Dark Matter Invisibility


Super Investing

Dark matter has not been explained by modern physics – yet. Researchers know dark matter exists because it bends light from distant galaxies and changes galaxies’ rotations. Most scientists believe it’s composed of yet-to-be-discovered particles which almost never interact other than through gravity, making it difficult for detection.

These particles include:

The WIMP, a hypothetical particle which may be all around us in space. It would be totally different from the type of matter we know. It would interact via the electromagnetic force, therefore be mostly invisible in space. Roughly 100,000 of these would pass through every square centimeter of the Earth every second, interacting with surrounding matter. If WIMPs exist, there must be five times more than normal matter, coinciding with the large amount of dark matter in the universe.

Large Hadron Collider. No sign of Kaluza yet.
Large Hadron Collider. No sign of Kaluza yet. Image Editor/Flickr

It was independently predicted WIMPs must exist – a coincidence dubbed the “WIMP miracle.” WIMP stands for Weakly Interacting Massive Particle. This is an entire class of new fundamental particles emerging from supersymmetry. Supersymmetry is a theoretical notion by which known particles have supersymmetric partner particles. but might exist provided the Higgs boson exists. This is the WIMP presumably making up dark matter.

Axions are low-mass, slow-moving particles not having a charge and only interact weakly with other matter which makes them extremely difficult to detect. Only axions of a specific mass would be able to explain the invisible nature of dark matter. “MACHO” means “massive astrophysical compact halo object” and was the first known dark matter. MACHOs include neutron stars, and brown and white dwarfs. They are composed of ordinary matter, but are invisible. They emit very little, to no light.

One can observe them by monitoring the brightness of distant stars. As light rays bend when they pass close to a massive object, light from a distant source may be focused by a closer object to produce a sudden brightening of the distant object. This effect, known as gravitational lensing, depends on how much matter, both normal and dark, is in a galaxy.

The Kaluza-Klein theory is built around the existence of an invisible “fifth dimension” in space, in addition to the three spatial dimensions we know, and time. This string theory, predicts the existence of a dark matter particle, having a mass of 550 to 650 protons along with neutrons. This particle would interact via electromagnetism and gravity. But this particle would be in an invisible dimension. Luckily, the particle should be easy to look for in experiments since it should decay into particles we can measure. However, powerful particle accelerators like the Large Hadron Collider have not detected it yet.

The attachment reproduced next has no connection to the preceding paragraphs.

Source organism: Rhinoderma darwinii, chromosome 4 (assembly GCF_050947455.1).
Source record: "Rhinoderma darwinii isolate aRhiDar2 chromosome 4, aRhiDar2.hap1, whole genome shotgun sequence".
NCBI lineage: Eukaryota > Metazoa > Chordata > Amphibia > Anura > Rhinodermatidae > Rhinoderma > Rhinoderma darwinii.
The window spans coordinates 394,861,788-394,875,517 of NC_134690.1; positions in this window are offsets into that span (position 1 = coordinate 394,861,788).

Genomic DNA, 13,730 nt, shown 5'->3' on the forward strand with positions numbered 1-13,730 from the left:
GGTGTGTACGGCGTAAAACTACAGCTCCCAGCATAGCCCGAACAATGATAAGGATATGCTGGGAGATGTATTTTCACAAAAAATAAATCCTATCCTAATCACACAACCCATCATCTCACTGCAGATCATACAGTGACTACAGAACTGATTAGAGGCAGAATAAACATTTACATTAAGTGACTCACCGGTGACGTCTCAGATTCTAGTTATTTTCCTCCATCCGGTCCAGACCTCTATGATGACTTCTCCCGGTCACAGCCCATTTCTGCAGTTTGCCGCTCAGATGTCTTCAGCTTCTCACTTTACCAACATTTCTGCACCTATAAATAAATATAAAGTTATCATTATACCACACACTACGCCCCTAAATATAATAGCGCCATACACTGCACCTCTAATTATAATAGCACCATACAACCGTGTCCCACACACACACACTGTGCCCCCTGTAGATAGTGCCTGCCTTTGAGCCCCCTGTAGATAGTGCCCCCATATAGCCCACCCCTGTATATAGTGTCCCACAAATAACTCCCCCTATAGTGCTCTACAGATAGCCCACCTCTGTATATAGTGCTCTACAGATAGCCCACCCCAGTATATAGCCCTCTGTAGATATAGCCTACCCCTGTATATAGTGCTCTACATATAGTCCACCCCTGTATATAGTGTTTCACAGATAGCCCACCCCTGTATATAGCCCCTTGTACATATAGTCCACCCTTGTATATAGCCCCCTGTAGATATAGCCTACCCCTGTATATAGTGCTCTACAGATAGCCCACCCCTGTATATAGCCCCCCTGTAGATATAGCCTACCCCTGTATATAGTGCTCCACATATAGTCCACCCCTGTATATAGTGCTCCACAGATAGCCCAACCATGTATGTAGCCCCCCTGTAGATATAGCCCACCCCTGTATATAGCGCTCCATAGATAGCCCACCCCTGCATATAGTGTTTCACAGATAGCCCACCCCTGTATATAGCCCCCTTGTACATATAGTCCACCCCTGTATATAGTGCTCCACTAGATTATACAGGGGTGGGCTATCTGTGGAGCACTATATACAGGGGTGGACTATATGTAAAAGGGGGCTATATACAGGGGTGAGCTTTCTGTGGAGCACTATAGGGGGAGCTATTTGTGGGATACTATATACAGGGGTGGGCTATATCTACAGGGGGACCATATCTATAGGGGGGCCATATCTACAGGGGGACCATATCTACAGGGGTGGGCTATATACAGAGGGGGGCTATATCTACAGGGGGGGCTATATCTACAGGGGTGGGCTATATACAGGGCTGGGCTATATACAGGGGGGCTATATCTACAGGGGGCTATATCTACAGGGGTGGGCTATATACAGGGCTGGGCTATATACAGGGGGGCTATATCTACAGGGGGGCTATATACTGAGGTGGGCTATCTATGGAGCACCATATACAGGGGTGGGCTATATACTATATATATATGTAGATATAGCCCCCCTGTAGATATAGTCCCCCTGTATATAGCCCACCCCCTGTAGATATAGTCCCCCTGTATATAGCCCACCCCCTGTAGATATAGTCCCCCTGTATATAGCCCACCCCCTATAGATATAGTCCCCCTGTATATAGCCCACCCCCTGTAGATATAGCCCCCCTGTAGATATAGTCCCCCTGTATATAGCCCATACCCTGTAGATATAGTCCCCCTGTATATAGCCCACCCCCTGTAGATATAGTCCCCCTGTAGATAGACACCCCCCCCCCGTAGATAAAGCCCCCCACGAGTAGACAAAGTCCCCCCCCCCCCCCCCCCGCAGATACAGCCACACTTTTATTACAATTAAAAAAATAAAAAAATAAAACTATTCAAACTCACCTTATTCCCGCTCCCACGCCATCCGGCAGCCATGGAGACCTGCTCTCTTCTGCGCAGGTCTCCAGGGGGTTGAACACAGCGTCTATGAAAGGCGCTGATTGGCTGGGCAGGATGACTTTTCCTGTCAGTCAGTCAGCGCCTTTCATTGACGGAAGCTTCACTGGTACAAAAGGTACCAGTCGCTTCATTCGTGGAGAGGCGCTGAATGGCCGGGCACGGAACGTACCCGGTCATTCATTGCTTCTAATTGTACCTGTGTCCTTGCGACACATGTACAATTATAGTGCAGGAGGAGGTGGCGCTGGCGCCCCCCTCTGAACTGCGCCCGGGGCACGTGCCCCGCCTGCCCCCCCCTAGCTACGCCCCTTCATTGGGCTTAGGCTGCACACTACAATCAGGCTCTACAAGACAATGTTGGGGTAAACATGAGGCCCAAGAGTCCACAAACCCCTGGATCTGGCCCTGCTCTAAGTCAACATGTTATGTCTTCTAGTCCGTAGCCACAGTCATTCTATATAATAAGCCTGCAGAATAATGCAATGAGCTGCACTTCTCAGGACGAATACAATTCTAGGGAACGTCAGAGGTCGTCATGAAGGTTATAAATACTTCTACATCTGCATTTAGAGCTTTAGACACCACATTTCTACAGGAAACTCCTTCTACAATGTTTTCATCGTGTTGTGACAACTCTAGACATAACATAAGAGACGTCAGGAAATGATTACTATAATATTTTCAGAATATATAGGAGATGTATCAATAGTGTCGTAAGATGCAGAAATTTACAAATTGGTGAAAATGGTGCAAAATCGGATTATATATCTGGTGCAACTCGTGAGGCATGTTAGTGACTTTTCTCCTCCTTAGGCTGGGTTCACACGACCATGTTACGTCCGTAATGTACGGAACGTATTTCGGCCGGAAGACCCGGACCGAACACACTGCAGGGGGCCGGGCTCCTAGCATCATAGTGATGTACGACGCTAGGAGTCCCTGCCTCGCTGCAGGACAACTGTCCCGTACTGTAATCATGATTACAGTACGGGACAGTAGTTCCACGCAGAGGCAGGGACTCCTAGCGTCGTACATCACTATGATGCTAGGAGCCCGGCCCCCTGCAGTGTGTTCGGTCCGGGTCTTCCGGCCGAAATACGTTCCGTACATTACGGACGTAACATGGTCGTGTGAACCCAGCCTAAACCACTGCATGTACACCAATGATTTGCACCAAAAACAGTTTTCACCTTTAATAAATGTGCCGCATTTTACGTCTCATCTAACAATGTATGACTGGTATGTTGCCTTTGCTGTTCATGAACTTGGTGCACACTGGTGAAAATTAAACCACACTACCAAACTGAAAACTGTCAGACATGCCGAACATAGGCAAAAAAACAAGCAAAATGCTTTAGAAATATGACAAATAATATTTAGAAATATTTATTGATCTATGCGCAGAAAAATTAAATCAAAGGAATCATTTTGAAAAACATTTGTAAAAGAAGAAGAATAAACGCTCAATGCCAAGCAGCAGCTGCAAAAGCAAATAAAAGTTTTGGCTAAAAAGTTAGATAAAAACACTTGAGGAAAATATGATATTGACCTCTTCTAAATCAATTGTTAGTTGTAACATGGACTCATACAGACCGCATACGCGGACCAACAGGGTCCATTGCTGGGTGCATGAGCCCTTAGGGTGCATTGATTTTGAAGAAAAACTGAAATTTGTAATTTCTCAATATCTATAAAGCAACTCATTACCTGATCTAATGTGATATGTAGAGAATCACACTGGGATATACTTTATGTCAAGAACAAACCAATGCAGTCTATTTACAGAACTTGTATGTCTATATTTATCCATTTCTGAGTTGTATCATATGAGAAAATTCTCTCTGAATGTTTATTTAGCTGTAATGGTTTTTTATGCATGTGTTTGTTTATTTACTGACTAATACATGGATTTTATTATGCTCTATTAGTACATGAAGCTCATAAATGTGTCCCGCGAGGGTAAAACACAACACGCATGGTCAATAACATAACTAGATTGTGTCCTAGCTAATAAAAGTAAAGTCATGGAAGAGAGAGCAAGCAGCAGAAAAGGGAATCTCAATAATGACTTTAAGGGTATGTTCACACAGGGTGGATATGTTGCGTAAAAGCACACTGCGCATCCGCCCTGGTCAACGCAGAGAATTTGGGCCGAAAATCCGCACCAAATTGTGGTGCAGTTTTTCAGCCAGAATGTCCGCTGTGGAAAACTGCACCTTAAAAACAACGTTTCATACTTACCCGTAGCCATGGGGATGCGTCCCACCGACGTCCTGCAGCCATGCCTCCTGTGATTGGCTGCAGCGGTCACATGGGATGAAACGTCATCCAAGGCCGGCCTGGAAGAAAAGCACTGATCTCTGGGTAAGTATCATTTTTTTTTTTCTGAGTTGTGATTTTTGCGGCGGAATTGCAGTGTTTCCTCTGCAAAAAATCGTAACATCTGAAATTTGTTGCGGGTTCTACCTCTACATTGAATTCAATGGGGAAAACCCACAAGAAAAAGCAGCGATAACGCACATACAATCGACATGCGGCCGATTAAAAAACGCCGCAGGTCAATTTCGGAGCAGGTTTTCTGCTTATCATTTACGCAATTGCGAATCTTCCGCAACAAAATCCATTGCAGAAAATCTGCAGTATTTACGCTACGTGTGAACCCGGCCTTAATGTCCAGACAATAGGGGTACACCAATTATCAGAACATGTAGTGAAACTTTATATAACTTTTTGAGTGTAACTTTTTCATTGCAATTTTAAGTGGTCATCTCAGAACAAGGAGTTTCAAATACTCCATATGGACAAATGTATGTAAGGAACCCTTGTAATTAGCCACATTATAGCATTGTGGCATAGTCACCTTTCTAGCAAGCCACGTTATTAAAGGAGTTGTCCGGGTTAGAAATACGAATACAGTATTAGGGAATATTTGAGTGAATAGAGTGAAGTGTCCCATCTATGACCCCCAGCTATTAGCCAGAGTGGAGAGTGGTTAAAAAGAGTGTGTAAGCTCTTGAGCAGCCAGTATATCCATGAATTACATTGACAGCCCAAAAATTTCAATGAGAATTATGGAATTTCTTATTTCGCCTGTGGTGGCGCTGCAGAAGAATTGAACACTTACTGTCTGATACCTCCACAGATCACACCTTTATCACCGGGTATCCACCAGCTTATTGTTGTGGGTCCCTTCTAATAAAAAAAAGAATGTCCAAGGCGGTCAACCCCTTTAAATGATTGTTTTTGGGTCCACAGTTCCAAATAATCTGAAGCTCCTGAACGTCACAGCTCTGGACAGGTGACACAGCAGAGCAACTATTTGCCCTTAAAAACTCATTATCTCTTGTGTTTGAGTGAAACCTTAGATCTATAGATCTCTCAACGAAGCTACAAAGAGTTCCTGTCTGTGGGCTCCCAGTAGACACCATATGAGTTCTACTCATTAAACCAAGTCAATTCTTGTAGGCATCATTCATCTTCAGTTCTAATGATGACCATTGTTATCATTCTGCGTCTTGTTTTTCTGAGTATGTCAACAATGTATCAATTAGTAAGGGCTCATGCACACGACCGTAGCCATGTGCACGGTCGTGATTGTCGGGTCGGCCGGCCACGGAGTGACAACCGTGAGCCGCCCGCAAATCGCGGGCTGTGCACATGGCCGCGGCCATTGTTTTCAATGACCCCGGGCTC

Theories combining general relativity and “supersymmetry” predict a particle called the gravitino. Supersymmetry states all “boson” particles have a “super-partner.” The gravitino would be the super-partner of the hypothetical “graviton,” thought to interact with the force of gravitation. The gravitino is very light, but may account for dark matter.

Actually Seeing Dark Matter

excess gamma-ray glow at the galaxy center.
When astrophysicists model the Milky Way’s gamma-ray sources to the best of their knowledge, they are left with an excess glow at the galactic center. Some researchers have argued the signal might hint at hypothetical dark matter particles. However, it could also have other cosmic origins. Credit: NASA; A. Mellinger/Central Michigan University; T. Linden/University of Chicago

A mysterious gamma-ray glow at the center of the Milky Way is most likely caused by pulsars – the incredibly dense, rapidly spinning cores of collapsed ancient stars 30 times more massive than the sun. The findings cast doubt on previous interpretations of the signal as a potential sign of dark matter. Dark Matter accounts for 85% of all matter in the universe.

Mapping the dark matter in the core of galaxy cluster Abell 520

Douglas Clowe of Ohio University, is reporting on new Hubble observations not finding a dense clump of dark matter in the universe. “The region of interest lies at the center of a collision among massive galaxy clusters in Abell 520, located 2.4 billion light-years away,” Clowe said. “Our measurements are in complete agreement with how we would expect dark matter to behave.” Because dark matter is not visible, its presence is only found by its gravitational effects on other bodies.